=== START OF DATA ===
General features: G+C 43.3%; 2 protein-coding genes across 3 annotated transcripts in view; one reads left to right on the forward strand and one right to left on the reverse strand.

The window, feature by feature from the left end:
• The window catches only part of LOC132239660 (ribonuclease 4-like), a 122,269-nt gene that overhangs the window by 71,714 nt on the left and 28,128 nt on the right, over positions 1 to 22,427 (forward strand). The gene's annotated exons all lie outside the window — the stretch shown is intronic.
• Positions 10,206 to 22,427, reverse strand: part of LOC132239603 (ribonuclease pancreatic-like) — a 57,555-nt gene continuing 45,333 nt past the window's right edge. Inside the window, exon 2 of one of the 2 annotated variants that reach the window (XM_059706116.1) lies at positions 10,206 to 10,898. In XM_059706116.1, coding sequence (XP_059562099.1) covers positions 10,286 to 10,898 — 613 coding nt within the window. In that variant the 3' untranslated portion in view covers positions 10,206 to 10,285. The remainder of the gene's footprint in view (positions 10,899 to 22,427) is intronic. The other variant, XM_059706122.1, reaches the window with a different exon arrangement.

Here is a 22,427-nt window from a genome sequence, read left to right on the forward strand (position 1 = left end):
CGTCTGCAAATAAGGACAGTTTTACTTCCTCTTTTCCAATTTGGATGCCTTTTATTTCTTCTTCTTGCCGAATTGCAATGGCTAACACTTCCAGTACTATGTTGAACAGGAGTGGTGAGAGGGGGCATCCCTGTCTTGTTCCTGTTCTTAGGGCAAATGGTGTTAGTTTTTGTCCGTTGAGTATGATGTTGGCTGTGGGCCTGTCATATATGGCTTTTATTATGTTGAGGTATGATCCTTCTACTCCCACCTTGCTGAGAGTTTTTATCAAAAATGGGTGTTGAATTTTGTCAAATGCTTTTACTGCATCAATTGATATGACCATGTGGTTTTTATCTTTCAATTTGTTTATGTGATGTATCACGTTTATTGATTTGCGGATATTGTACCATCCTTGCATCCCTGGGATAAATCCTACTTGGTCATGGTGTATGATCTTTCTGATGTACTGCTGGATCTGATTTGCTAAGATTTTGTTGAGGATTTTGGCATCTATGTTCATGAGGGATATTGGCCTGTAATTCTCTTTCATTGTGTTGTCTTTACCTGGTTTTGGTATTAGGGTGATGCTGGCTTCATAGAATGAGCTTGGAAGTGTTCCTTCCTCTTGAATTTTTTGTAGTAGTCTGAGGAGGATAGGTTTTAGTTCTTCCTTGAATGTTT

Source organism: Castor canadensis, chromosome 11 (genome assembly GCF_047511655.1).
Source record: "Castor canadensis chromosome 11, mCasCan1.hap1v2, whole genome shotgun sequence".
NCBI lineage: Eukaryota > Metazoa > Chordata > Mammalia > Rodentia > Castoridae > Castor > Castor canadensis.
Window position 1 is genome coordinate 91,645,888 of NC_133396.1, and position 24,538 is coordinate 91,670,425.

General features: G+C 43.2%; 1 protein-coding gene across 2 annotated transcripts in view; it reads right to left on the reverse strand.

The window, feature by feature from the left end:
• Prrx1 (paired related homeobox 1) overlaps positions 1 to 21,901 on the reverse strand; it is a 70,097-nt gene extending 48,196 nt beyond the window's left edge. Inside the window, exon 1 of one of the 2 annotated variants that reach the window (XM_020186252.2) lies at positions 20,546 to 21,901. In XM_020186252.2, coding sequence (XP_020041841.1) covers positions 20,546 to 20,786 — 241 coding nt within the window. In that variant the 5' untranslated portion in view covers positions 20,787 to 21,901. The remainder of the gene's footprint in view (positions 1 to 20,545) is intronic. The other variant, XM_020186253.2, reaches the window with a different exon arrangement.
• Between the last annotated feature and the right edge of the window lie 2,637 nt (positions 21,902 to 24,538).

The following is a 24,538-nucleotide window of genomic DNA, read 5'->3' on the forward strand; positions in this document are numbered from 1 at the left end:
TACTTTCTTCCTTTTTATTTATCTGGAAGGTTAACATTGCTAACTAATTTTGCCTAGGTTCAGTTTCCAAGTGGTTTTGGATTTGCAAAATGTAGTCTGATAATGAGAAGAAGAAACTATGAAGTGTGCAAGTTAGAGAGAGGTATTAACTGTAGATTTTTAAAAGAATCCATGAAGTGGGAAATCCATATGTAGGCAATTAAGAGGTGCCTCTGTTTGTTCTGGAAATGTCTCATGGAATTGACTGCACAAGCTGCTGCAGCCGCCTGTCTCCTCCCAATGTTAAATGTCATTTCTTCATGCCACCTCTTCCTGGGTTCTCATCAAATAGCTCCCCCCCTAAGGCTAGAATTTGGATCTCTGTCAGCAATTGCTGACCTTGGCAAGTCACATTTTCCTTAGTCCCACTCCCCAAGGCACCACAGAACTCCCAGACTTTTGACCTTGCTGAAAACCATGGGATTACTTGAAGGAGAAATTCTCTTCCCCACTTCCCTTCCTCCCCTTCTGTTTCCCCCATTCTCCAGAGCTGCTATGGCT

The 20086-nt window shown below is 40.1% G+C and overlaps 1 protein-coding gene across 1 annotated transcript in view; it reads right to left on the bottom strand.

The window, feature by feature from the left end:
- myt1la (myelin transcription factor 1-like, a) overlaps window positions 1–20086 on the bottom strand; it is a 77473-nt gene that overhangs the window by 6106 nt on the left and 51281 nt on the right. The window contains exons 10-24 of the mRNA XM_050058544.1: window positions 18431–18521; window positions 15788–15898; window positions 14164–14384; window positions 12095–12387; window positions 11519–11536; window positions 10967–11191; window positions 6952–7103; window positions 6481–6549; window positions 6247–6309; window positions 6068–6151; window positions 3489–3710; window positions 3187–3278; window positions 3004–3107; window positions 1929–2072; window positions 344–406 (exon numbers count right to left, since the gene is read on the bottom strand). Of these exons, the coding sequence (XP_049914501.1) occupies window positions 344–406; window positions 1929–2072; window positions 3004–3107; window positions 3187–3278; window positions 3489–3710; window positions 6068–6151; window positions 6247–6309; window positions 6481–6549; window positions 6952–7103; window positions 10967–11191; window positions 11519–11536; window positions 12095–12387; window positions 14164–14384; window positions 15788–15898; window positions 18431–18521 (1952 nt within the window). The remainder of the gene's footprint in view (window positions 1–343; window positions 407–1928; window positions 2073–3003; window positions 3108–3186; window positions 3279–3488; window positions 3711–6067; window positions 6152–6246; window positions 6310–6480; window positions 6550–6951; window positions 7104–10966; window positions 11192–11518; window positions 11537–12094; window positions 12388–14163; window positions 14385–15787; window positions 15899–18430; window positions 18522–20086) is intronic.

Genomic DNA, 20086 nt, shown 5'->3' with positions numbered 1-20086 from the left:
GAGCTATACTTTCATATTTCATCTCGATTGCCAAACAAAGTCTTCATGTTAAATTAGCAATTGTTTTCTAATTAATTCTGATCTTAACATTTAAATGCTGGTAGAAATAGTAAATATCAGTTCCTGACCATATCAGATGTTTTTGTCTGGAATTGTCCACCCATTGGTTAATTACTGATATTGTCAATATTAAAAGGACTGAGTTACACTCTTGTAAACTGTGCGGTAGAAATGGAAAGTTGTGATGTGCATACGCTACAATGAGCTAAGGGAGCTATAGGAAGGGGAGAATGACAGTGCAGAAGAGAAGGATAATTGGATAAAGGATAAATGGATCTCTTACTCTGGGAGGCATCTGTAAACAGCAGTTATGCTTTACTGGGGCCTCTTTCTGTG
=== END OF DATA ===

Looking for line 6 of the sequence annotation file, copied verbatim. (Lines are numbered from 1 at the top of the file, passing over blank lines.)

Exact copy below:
CGTCTGCAAATAAGGACAGTTTTACTTCCTCTTTTCCAATTTGGATGCCTTTTATTTCTTCTTCTTGCCGAATTGCAATGGCTAACACTTCCAGTACTATGTTGAACAGGAGTGGTGAGAGGGGGCATCCCTGTCTTGTTCCTGTTCTTAGGGCAAATGGTGTTAGTTTTTGTCCGTTGAGTATGATGTTGGCTGTGGGCCTGTCATATATGGCTTTTATTATGTTGAGGTATGATCCTTCTACTCCCACCTTGCTGAGAGTTTTTATCAAAAATGGGTGTTGAATTTTGTCAAATGCTTTTACTGCATCAATTGATATGACCATGTGGTTTTTATCTTTCAATTTGTTTATGTGATGTATCACGTTTATTGATTTGCGGATATTGTACCATCCTTGCATCCCTGGGATAAATCCTACTTGGTCATGGTGTATGATCTTTCTGATGTACTGCTGGATCTGATTTGCTAAGATTTTGTTGAGGATTTTGGCATCTATGTTCATGAGGGATATTGGCCTGTAATTCTCTTTCATTGTGTTGTCTTTACCTGGTTTTGGTATTAGGGTGATGCTGGCTTCATAGAATGAGCTTGGAAGTGTTCCTTCCTCTTGAATTTTTTGTAGTAGTCTGAGGAGGATAGGTTTTAGTTCTTCCTTGAATGTTT